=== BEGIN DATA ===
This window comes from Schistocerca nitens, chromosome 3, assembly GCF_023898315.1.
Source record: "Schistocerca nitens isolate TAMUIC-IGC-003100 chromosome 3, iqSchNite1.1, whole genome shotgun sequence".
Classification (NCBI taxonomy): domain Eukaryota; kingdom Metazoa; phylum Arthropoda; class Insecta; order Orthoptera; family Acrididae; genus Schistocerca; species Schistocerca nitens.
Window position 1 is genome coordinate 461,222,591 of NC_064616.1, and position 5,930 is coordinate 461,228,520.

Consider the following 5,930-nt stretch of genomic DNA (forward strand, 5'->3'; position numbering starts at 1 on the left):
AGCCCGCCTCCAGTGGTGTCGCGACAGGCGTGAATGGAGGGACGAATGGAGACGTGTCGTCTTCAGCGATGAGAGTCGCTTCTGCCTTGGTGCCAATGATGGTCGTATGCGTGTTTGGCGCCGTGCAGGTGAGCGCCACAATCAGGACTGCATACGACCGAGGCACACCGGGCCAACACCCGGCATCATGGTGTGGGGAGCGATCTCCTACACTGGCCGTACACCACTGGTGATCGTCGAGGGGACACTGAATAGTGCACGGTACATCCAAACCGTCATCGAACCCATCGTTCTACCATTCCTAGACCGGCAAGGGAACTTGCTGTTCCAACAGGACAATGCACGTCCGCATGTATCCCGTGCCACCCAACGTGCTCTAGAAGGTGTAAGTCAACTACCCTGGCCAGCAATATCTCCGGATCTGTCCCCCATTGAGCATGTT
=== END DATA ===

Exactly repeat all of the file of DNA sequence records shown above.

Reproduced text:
This window comes from Schistocerca nitens, chromosome 3, assembly GCF_023898315.1.
Source record: "Schistocerca nitens isolate TAMUIC-IGC-003100 chromosome 3, iqSchNite1.1, whole genome shotgun sequence".
Classification (NCBI taxonomy): domain Eukaryota; kingdom Metazoa; phylum Arthropoda; class Insecta; order Orthoptera; family Acrididae; genus Schistocerca; species Schistocerca nitens.
Window position 1 is genome coordinate 461,222,591 of NC_064616.1, and position 5,930 is coordinate 461,228,520.

Consider the following 5,930-nt stretch of genomic DNA (forward strand, 5'->3'; position numbering starts at 1 on the left):
AGCCCGCCTCCAGTGGTGTCGCGACAGGCGTGAATGGAGGGACGAATGGAGACGTGTCGTCTTCAGCGATGAGAGTCGCTTCTGCCTTGGTGCCAATGATGGTCGTATGCGTGTTTGGCGCCGTGCAGGTGAGCGCCACAATCAGGACTGCATACGACCGAGGCACACCGGGCCAACACCCGGCATCATGGTGTGGGGAGCGATCTCCTACACTGGCCGTACACCACTGGTGATCGTCGAGGGGACACTGAATAGTGCACGGTACATCCAAACCGTCATCGAACCCATCGTTCTACCATTCCTAGACCGGCAAGGGAACTTGCTGTTCCAACAGGACAATGCACGTCCGCATGTATCCCGTGCCACCCAACGTGCTCTAGAAGGTGTAAGTCAACTACCCTGGCCAGCAATATCTCCGGATCTGTCCCCCATTGAGCATGTT